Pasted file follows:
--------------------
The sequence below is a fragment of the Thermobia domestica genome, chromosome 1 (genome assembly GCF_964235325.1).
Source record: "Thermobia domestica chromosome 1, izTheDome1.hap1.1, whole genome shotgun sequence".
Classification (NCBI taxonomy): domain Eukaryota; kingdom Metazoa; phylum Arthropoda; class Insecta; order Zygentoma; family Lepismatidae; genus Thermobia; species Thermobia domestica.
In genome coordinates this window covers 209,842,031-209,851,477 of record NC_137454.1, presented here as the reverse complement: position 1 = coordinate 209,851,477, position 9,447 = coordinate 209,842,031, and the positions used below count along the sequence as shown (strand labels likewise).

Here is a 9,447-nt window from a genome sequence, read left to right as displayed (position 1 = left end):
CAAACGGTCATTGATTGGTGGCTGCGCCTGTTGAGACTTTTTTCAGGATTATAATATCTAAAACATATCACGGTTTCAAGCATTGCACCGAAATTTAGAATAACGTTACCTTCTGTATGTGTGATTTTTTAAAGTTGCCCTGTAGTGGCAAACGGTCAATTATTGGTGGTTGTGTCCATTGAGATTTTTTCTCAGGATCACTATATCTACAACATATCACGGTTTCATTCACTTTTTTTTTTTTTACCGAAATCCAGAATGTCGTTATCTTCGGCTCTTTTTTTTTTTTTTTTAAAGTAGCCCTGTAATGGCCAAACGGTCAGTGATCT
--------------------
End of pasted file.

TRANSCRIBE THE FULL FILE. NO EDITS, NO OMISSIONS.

The sequence below is a fragment of the Thermobia domestica genome, chromosome 1 (genome assembly GCF_964235325.1).
Source record: "Thermobia domestica chromosome 1, izTheDome1.hap1.1, whole genome shotgun sequence".
Classification (NCBI taxonomy): domain Eukaryota; kingdom Metazoa; phylum Arthropoda; class Insecta; order Zygentoma; family Lepismatidae; genus Thermobia; species Thermobia domestica.
In genome coordinates this window covers 209,842,031-209,851,477 of record NC_137454.1, presented here as the reverse complement: position 1 = coordinate 209,851,477, position 9,447 = coordinate 209,842,031, and the positions used below count along the sequence as shown (strand labels likewise).

Here is a 9,447-nt window from a genome sequence, read left to right as displayed (position 1 = left end):
CAAACGGTCATTGATTGGTGGCTGCGCCTGTTGAGACTTTTTTCAGGATTATAATATCTAAAACATATCACGGTTTCAAGCATTGCACCGAAATTTAGAATAACGTTACCTTCTGTATGTGTGATTTTTTAAAGTTGCCCTGTAGTGGCAAACGGTCAATTATTGGTGGTTGTGTCCATTGAGATTTTTTCTCAGGATCACTATATCTACAACATATCACGGTTTCATTCACTTTTTTTTTTTTTACCGAAATCCAGAATGTCGTTATCTTCGGCTCTTTTTTTTTTTTTTTTAAAGTAGCCCTGTAATGGCCAAACGGTCAGTGATCT